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by Kailey Hagen | Updated July 21, 2021 - First published on Dec. 20, 2019
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Think your bad credit is no big deal? Think again.
Your credit history stays with you from the moment you open your first credit card or take out your first loan until the moment you die. You can't get rid of it, and so you must make sure that it portrays you in a positive light. Even if you don't intend to borrow money often, a poor credit score could still hurt you in other ways. Here are a few ways bad credit can make your life difficult.
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Lenders are hesitant to work with individuals with poor credit because their low score indicates that they have not been responsible with money in the past. There's an increased risk that they won't be able to pay back the money, so many lenders just refuse to work with them at all.
This is problematic when you want to finance a large purchase or need money quickly. Some would-be borrowers with poor credit turn to costly alternatives, like payday loans, that have less stringent qualification requirements, but these often make debt problems worse instead of better.
If lenders approve borrowers with fair or poor credit, they'll usually charge them much higher interest rates than they would borrowers with good or excellent credit. The lender is taking more of a gamble on those with poor credit, so they want a bigger payout from it. If the borrower is unable to keep up with the payments, the lender won't lose quite as much money because they'll have received more money in interest each month than they would from a borrower with good credit.
Your interest rate will vary depending on how poor your credit is and the type of loan you're trying to take out. Unsecured loans, like personal loans, usually have higher interest rates than secured loans, like auto loans or mortgages, because there are no assets the lender can seize if you fail to pay.
Increasingly, employers are checking prospective employees' credit reports, especially if the position they're applying for involves managing company or client funds. Some also consider it to be a general measure of responsibility. Landlords may also perform credit checks to screen prospective tenants, and bad credit could cause them to turn you away.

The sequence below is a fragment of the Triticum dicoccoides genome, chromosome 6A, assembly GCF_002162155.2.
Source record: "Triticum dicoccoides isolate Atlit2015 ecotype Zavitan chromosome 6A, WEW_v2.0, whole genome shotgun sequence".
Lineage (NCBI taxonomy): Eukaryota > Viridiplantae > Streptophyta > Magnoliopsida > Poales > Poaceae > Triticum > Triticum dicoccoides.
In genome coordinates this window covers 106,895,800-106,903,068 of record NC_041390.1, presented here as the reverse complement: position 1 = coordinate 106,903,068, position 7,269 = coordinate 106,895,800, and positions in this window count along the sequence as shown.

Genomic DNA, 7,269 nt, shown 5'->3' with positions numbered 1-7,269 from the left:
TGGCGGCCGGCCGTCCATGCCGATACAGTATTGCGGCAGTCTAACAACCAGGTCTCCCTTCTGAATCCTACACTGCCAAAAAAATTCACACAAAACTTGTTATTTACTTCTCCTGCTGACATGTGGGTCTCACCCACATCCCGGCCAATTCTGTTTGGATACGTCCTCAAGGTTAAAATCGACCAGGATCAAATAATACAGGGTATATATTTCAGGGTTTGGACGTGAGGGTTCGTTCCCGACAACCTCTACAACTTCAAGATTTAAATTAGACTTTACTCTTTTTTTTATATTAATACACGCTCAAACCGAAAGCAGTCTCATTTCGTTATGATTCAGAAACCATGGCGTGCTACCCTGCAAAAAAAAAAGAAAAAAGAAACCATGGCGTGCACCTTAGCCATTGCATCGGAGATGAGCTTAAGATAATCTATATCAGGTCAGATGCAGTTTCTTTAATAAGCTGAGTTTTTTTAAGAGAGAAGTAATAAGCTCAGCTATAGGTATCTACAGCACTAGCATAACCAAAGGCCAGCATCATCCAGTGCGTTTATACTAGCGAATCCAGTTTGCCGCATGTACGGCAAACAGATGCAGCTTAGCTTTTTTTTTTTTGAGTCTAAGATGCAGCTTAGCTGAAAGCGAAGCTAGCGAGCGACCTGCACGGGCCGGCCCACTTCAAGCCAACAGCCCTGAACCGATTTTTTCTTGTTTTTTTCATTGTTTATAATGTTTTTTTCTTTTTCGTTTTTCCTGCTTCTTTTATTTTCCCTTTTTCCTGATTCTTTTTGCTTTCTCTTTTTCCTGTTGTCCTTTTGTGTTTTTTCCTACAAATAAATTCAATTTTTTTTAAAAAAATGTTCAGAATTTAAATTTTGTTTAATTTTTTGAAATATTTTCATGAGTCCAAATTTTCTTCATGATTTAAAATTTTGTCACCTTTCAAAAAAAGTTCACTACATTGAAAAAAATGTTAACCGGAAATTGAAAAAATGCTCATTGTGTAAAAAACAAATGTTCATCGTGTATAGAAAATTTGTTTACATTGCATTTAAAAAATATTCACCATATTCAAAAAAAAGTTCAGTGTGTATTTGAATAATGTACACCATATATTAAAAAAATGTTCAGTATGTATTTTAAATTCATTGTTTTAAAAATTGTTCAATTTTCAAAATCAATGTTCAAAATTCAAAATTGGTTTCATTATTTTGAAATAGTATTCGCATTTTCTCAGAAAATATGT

No one can pull your credit report without your permission. But if you refuse the credit check, you're unlikely to get the job or the apartment because the employer or landlord might think you're trying to hide something.
You probably don't think of utilities as being a form of credit, but they are, in a way. Utility companies provide you with services on the understanding that you will pay for them at the end of the month. If you fail to pay what you owe, they can't take back the services they've already provided and might need to employ a collections agency to get any money from you.
Individuals with poor credit may find that utility companies charge extra to set up an account. If your credit score is low, they may ask for a security deposit in case you fail to pay your bill. Or you may need to find a cosigner who agrees to pay your bill if you are unable to do so.
You may already be dealing with these hassles if your credit is bad, but it doesn't always have to be this way. You can raise your credit score over time by demonstrating responsible behavior. If you have negative marks, this may take a little while as most of them stay on your credit report for seven years.
Paying on time is the most important thing you can do because payment history is the biggest factor in your credit score calculation. Start with any existing utility or credit accounts that you have. You could also consider opening a secured credit card. This is just like a regular credit card, except that you must put down a security deposit to open your account -- often just a few hundred dollars. Your credit limit will equal your security deposit and the regular payments you make will help to build your payment history. If you later decide to close the account and you're not carrying a balance, your card issuer will refund your deposit.
You should also aim to reduce your reliance on credit. Build up an emergency fund to cover unplanned expenses so you don't need to resort to using a credit card or taking out a loan. You should also try to use 30% or less of your credit limit each month. Using more than this tells lenders that you need a lot of credit to support your lifestyle and raises concerns about your financial stability.
Don't close old credit cards unless they charge you an annual fee because this will lower your average account age, and avoid applying for new credit unless you feel confident that you'll be approved. Beyond that, you need to stick with it and trust that your efforts will pay off in time.
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